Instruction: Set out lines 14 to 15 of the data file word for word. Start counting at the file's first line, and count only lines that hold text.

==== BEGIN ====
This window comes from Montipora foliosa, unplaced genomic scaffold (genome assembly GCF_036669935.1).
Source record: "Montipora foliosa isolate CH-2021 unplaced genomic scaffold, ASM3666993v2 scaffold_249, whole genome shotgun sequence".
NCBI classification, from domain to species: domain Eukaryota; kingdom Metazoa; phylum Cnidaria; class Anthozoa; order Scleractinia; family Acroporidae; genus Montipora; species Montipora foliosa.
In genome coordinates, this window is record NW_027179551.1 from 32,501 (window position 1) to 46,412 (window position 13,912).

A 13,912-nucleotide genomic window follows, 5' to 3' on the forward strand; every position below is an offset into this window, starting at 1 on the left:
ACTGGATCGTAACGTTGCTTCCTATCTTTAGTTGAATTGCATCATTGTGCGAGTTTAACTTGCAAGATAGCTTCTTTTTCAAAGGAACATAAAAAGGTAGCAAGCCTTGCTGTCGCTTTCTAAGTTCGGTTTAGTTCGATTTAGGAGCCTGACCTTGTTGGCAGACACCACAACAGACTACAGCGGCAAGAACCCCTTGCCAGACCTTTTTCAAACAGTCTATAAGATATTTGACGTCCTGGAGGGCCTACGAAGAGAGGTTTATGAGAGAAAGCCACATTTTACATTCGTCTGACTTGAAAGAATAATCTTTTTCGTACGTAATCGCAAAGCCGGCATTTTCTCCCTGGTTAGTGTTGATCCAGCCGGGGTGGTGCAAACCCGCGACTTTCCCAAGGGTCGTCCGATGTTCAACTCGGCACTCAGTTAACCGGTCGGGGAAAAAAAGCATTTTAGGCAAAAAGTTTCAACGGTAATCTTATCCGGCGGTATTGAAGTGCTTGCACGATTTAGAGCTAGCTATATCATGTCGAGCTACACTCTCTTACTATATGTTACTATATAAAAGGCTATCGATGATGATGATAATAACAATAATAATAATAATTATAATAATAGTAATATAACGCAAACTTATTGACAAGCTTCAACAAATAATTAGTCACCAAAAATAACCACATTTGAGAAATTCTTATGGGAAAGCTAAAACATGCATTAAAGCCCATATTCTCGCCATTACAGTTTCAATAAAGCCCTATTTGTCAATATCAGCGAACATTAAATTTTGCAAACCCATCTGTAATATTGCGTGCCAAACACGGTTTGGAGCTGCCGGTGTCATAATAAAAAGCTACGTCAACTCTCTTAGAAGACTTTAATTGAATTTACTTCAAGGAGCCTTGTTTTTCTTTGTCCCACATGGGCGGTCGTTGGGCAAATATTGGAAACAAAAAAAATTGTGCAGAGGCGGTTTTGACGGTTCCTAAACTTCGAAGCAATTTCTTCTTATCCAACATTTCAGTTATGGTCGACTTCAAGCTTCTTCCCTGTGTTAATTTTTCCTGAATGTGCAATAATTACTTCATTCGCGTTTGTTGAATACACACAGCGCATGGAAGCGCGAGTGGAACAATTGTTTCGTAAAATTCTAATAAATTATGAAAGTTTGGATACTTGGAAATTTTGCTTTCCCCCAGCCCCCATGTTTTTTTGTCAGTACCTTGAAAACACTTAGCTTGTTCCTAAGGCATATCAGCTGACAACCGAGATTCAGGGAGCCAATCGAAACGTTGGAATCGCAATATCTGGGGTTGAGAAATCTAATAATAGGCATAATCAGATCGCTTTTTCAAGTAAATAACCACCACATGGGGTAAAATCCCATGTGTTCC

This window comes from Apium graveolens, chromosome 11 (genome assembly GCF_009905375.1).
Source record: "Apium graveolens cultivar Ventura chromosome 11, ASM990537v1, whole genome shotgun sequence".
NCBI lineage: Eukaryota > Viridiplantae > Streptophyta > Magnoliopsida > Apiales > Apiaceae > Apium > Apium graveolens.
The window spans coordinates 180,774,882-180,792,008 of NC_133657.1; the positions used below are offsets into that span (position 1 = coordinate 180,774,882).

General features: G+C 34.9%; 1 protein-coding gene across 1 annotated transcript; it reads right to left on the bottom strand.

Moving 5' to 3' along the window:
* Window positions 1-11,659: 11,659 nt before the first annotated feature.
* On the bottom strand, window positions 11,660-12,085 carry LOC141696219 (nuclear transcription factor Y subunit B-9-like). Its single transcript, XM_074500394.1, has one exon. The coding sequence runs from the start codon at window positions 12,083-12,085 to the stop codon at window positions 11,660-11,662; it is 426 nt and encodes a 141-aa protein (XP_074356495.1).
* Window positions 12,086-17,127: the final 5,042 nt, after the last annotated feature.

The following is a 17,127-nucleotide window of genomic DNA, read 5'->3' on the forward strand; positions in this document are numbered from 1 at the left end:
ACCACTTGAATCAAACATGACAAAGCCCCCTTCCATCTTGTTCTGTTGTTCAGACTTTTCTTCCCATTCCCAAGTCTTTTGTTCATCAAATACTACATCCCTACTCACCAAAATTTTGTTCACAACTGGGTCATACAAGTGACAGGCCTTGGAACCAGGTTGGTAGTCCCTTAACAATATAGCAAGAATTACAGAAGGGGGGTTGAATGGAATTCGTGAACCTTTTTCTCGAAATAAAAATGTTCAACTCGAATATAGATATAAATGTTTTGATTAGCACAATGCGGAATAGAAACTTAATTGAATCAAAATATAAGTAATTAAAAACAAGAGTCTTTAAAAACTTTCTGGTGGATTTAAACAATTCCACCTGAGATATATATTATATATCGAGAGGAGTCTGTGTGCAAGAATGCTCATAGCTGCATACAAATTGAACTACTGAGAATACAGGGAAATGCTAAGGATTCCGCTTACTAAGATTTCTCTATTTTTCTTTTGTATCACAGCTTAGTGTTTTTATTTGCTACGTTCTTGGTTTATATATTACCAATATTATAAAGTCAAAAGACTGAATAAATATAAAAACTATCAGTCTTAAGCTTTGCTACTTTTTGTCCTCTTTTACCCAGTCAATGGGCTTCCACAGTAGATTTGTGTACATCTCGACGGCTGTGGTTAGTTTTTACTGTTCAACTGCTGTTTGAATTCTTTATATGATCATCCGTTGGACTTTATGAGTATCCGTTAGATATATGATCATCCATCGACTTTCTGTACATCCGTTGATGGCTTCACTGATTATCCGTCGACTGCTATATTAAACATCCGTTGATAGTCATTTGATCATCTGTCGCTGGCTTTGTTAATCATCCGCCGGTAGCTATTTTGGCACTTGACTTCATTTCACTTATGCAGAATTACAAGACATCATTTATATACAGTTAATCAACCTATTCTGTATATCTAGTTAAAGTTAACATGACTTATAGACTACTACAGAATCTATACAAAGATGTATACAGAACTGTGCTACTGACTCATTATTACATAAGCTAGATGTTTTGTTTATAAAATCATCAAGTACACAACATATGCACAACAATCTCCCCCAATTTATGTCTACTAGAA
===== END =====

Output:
* On the bottom strand, window positions 11,660-12,085 carry LOC141696219 (nuclear transcription factor Y subunit B-9-like). Its single transcript, XM_074500394.1, has one exon. The coding sequence runs from the start codon at window positions 12,083-12,085 to the stop codon at window positions 11,660-11,662; it is 426 nt and encodes a 141-aa protein (XP_074356495.1).
* Window positions 12,086-17,127: the final 5,042 nt, after the last annotated feature.